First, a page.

1. Prefix log messages with the "class name"."function name".
  2. For true errors, output the captured Exception to the event logger.
  3. Focus on having clear messages as part of the peer code review as opposed to event id's.
  4. Use a unique event id for each function, just go top to bottom and key them.
  5. when it becomes impractical to code each function a different event ID, each class should just just have a unique one (collisions be damned).
  6. Utilize Event categories to reduce event id reliance when filtering the log

Of course it matters how big your apps are and how sensitive the data is. Most of ours are around 10k to 500k lines of code with minimally sensitive information. It may feel oversimplified, but from a KISS standpoint it pragmatically works.

That being said, using an abstract Event Log class to simplify the process makes it easy to utilize, although cleanup my be unpleasant. For Example:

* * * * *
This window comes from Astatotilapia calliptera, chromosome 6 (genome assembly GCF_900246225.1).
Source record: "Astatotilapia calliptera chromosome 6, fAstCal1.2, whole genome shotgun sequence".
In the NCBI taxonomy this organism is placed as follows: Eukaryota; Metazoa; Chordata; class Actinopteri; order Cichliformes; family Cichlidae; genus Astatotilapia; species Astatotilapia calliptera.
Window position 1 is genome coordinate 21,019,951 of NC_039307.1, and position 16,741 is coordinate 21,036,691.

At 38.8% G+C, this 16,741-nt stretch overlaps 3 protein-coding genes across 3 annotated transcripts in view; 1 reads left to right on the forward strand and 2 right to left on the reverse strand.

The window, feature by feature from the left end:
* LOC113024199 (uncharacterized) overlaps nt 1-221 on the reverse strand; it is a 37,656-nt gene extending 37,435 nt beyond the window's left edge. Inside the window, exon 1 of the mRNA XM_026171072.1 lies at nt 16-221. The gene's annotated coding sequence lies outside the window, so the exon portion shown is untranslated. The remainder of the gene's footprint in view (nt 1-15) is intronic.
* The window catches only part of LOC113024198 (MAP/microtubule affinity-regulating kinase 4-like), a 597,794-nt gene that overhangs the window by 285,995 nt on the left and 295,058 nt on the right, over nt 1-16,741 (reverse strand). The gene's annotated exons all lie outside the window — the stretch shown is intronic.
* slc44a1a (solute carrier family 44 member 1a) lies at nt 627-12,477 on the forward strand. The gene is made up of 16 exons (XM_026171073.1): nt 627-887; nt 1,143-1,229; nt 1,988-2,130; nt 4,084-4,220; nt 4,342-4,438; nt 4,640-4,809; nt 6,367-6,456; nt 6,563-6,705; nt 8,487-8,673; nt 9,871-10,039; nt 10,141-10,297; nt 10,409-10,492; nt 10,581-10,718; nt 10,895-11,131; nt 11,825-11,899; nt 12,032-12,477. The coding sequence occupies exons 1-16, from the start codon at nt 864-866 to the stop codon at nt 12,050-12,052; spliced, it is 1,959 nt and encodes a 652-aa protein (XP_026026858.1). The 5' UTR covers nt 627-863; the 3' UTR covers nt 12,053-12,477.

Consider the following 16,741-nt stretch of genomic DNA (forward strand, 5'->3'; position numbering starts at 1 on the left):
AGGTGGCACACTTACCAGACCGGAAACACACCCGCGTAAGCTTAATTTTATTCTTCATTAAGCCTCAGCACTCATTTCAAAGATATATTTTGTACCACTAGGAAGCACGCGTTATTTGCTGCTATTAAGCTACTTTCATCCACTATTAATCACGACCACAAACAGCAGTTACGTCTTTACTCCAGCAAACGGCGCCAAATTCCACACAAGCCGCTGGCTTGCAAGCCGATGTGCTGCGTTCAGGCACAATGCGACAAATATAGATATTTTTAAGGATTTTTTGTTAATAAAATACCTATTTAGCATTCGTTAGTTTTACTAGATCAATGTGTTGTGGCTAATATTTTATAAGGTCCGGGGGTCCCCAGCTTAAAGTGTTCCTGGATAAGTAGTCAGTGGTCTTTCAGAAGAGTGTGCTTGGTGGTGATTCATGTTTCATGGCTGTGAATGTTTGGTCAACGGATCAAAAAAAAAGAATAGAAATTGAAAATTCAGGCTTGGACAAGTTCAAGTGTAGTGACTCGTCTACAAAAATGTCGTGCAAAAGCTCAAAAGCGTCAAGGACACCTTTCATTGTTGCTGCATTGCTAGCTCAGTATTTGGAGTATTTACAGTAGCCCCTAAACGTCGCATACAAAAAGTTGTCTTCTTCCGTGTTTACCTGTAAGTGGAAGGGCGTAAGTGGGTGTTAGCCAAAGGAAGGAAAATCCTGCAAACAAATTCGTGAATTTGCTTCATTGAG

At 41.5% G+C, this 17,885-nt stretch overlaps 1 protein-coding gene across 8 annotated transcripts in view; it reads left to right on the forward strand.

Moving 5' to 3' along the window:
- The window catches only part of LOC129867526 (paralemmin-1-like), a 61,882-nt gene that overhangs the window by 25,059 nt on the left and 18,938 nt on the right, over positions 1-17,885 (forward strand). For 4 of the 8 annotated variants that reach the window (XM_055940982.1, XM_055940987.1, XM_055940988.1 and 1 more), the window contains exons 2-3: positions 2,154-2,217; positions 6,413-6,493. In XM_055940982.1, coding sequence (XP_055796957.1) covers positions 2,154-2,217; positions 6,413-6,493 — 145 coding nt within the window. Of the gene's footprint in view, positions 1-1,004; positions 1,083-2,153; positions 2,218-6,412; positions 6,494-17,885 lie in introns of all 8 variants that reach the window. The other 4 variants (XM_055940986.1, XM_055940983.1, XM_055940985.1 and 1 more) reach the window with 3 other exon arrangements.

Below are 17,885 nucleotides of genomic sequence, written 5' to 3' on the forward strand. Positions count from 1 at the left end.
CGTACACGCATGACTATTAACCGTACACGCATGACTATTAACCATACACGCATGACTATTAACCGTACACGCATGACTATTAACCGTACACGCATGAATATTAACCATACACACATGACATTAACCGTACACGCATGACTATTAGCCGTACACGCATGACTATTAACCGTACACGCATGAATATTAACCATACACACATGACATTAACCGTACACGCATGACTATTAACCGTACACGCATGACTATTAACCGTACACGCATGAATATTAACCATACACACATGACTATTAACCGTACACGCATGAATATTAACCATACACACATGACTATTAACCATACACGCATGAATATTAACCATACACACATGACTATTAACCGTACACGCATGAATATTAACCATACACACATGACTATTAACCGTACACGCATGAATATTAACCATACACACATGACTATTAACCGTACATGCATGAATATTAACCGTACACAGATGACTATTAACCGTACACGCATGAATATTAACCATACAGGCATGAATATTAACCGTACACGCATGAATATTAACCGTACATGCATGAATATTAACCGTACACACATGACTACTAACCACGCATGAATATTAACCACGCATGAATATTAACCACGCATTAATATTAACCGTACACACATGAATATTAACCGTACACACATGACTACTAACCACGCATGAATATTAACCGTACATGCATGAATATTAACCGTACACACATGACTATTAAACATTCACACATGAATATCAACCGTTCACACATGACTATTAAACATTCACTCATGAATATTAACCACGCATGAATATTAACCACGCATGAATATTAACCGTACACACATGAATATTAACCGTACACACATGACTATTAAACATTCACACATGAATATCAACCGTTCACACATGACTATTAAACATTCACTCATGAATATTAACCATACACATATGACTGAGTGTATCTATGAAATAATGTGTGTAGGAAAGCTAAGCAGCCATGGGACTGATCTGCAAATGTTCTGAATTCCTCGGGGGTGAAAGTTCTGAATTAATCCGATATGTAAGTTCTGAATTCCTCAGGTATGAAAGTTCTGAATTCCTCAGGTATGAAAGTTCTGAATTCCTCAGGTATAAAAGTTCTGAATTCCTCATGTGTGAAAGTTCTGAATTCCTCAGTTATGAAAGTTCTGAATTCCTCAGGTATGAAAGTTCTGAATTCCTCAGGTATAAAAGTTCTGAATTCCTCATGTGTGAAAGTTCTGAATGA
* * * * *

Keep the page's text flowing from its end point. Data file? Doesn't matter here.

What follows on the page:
MyClass.cs (using the wrapper)

class MyClass
    // hardcoded, but should be from configuration vars
    private string AppName = "MyApp";
    private string AppVersion = "";
    private string ClassName = "MyClass";
    private string LogName = "MyApp Log";

    EventLogAdapter oEventLogAdapter;
    EventLogEntryType oEventLogEntryType;

    public MyClass(){
        this.oEventLogAdapter = new EventLogAdapter(
            , this.LogName
            , this.AppName
            , this.AppVersion
            , this.ClassName

    private bool MyFunction() {
        bool result = false;
        this.oEventLogAdapter.SetMethodInformation("MyFunction", 100);
        try {
            // do stuff
            this.oEventLogAdapter.WriteEntry("Something important found out...", EventLogEntryType.Information);

        } catch (Exception oException) {